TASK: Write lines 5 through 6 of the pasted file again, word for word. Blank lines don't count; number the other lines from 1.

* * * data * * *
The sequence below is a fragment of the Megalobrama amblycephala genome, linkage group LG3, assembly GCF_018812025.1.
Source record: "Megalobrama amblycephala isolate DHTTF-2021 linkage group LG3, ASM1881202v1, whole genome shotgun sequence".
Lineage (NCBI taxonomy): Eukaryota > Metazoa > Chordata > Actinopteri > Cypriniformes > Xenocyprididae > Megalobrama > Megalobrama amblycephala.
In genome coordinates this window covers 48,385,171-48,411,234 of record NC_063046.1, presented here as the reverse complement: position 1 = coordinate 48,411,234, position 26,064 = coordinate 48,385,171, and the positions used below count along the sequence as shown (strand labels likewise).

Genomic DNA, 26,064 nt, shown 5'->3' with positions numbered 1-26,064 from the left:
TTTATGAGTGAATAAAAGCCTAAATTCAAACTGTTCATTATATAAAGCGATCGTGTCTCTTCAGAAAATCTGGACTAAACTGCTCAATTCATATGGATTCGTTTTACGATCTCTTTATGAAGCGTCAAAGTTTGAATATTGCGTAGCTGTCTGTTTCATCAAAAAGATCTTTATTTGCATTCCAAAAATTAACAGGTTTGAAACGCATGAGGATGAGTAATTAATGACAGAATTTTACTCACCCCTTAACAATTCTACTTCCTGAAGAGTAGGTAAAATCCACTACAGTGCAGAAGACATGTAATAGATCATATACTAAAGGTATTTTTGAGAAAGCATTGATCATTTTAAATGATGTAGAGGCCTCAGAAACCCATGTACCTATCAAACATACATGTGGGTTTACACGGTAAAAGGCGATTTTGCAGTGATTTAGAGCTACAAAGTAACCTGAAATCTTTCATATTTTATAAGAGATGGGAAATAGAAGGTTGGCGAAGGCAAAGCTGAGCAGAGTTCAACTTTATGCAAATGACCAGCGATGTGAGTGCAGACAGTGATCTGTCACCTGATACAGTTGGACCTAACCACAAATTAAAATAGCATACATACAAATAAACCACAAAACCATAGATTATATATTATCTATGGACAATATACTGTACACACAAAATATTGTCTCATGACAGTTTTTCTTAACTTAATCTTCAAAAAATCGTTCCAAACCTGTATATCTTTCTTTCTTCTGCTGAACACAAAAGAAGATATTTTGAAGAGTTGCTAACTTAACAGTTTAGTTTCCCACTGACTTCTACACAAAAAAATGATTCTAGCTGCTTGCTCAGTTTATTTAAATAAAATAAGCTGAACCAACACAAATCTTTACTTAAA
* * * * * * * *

Genomic DNA, 26,064 nt, shown 5'->3' with positions numbered 1-26,064 from the left:
TTTATGAGTGAATAAAAGCCTAAATTCAAACTGTTCATTATATAAAGCGATCGTGTCTCTTCAGAAAATCTGGACTAAACTGCTCAATTCATATGGATTCGTTTTACGATCTCTTTATGAAGCGTCAAAGTTTGAATATTGCGTAGCTGTCTGTTTCATCAAAAAGATCTTTATTTGCATTCCAAAAATTAACAGGTTTGAAACGCATGAGGATGAGTAATTAATGACAGAATTTTACTCACCCCTTAACAATTCTACTTCCTGAAGAGTAGGTAAAATCCACTACAGTGCAGAAGACATGTAATAGATCATATACTAAAGGTATTTTTGAGAAAGCATTGATCATTTTAAATGATGTAGAGGCCTCAGAAACCCATGTACCTATCAAACATACATGTGGGTTTACACGGTAAAAGGCGATTTTGCAGTGATTTAGAGCTACAAAGTAACCTGAAATCTTTCATATTTTATAAGAGATGGGAAATAGAAGGTTGGCGAAGGCAAAGCTGAGCAGAGTTCAACTTTATGCAAATGACCAGCGATGTGAGTGCAGACAGTGATCTGTCACCTGATACAGTTGGACCTAACCACAAATTAAAATAGCATACATACAAATAAACCACAAAACCATAGATTATATATTATCTATGGACAATATACTGTACACACAAAATATTGTCTCATGACAGTTTTTCTTAACTTAATCTTCAAAAAATCGTTCCAAACCTGTATATCTTTCTTTCTTCTGCTGAACACAAAAGAAGATATTTTGAAGAGTTGCTAACTTAACAGTTTAGTTTCCCACTGACTTCTACACAAAAAAATGATTCTAGCTGCTTGCTCAGTTTATTTAAATAAAATAAGCTGAACCAACACAAATCTTTACTTAAA